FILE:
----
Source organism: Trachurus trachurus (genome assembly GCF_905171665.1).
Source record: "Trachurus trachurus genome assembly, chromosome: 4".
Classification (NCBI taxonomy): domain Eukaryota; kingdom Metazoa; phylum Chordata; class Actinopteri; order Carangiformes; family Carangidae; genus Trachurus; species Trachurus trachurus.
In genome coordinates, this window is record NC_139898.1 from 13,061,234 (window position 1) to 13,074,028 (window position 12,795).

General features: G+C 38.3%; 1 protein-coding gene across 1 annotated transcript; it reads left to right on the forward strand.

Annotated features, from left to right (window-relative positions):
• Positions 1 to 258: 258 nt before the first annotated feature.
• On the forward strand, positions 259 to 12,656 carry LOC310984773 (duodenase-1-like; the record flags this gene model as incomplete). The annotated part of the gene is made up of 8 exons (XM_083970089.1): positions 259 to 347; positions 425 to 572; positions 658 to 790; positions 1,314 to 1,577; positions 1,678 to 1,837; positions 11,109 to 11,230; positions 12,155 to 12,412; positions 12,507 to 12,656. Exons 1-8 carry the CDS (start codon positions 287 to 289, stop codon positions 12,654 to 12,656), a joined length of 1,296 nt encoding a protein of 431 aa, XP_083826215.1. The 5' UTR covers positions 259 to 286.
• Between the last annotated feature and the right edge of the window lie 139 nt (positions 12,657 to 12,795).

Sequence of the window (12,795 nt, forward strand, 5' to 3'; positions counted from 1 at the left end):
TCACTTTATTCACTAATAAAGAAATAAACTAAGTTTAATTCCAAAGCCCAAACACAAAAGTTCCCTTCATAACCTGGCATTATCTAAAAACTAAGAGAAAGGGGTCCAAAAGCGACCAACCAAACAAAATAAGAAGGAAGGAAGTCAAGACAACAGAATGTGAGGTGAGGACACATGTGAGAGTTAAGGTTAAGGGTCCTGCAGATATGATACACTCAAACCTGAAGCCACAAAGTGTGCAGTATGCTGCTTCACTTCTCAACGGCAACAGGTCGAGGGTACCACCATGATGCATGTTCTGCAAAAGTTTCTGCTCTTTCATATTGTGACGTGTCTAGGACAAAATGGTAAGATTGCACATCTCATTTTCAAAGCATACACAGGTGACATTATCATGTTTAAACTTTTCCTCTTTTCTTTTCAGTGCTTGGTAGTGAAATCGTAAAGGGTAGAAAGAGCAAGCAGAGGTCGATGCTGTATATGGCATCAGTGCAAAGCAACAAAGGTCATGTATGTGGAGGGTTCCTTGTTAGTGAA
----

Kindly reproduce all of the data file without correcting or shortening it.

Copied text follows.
Source organism: Trachurus trachurus (genome assembly GCF_905171665.1).
Source record: "Trachurus trachurus genome assembly, chromosome: 4".
Classification (NCBI taxonomy): domain Eukaryota; kingdom Metazoa; phylum Chordata; class Actinopteri; order Carangiformes; family Carangidae; genus Trachurus; species Trachurus trachurus.
In genome coordinates, this window is record NC_139898.1 from 13,061,234 (window position 1) to 13,074,028 (window position 12,795).

General features: G+C 38.3%; 1 protein-coding gene across 1 annotated transcript; it reads left to right on the forward strand.

Annotated features, from left to right (window-relative positions):
• Positions 1 to 258: 258 nt before the first annotated feature.
• On the forward strand, positions 259 to 12,656 carry LOC310984773 (duodenase-1-like; the record flags this gene model as incomplete). The annotated part of the gene is made up of 8 exons (XM_083970089.1): positions 259 to 347; positions 425 to 572; positions 658 to 790; positions 1,314 to 1,577; positions 1,678 to 1,837; positions 11,109 to 11,230; positions 12,155 to 12,412; positions 12,507 to 12,656. Exons 1-8 carry the CDS (start codon positions 287 to 289, stop codon positions 12,654 to 12,656), a joined length of 1,296 nt encoding a protein of 431 aa, XP_083826215.1. The 5' UTR covers positions 259 to 286.
• Between the last annotated feature and the right edge of the window lie 139 nt (positions 12,657 to 12,795).

Sequence of the window (12,795 nt, forward strand, 5' to 3'; positions counted from 1 at the left end):
TCACTTTATTCACTAATAAAGAAATAAACTAAGTTTAATTCCAAAGCCCAAACACAAAAGTTCCCTTCATAACCTGGCATTATCTAAAAACTAAGAGAAAGGGGTCCAAAAGCGACCAACCAAACAAAATAAGAAGGAAGGAAGTCAAGACAACAGAATGTGAGGTGAGGACACATGTGAGAGTTAAGGTTAAGGGTCCTGCAGATATGATACACTCAAACCTGAAGCCACAAAGTGTGCAGTATGCTGCTTCACTTCTCAACGGCAACAGGTCGAGGGTACCACCATGATGCATGTTCTGCAAAAGTTTCTGCTCTTTCATATTGTGACGTGTCTAGGACAAAATGGTAAGATTGCACATCTCATTTTCAAAGCATACACAGGTGACATTATCATGTTTAAACTTTTCCTCTTTTCTTTTCAGTGCTTGGTAGTGAAATCGTAAAGGGTAGAAAGAGCAAGCAGAGGTCGATGCTGTATATGGCATCAGTGCAAAGCAACAAAGGTCATGTATGTGGAGGGTTCCTTGTTAGTGAA